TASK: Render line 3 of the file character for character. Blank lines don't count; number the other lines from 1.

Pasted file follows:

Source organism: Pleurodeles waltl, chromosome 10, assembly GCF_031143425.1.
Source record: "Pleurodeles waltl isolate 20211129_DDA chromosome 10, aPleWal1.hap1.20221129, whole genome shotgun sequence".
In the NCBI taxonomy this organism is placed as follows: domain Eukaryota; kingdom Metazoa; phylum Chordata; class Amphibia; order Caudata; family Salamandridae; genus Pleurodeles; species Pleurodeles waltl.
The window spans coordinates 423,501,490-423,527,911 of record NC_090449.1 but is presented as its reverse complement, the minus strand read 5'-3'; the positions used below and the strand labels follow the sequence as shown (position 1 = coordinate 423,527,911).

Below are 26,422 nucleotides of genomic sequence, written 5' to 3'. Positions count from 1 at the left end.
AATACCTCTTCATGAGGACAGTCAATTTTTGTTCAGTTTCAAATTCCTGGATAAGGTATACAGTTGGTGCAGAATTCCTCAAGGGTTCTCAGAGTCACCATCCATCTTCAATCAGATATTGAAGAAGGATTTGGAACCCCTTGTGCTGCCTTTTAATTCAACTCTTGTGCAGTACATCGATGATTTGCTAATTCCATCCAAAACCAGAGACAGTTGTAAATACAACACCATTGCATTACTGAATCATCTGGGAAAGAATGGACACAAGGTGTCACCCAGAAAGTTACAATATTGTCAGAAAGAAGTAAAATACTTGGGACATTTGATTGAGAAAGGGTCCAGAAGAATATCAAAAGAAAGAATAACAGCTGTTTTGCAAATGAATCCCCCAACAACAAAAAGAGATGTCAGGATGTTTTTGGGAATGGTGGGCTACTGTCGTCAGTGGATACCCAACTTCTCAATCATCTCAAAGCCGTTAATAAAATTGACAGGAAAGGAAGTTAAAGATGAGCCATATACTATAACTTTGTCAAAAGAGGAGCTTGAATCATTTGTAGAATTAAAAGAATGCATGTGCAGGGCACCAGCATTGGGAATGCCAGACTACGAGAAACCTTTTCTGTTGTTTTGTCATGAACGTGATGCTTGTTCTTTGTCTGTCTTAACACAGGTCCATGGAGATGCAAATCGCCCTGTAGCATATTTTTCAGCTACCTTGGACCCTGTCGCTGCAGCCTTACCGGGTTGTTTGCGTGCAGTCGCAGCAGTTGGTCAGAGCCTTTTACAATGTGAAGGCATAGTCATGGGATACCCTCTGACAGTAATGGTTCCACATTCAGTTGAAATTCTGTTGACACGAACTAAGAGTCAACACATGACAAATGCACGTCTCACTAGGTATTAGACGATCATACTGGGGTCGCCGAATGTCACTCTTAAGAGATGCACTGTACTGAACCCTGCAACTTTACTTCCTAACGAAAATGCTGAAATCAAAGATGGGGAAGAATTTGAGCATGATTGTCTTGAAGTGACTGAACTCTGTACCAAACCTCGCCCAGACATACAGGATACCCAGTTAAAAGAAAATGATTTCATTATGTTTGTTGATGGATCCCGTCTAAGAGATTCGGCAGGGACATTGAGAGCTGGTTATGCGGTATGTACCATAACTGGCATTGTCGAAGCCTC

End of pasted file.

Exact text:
In the NCBI taxonomy this organism is placed as follows: domain Eukaryota; kingdom Metazoa; phylum Chordata; class Amphibia; order Caudata; family Salamandridae; genus Pleurodeles; species Pleurodeles waltl.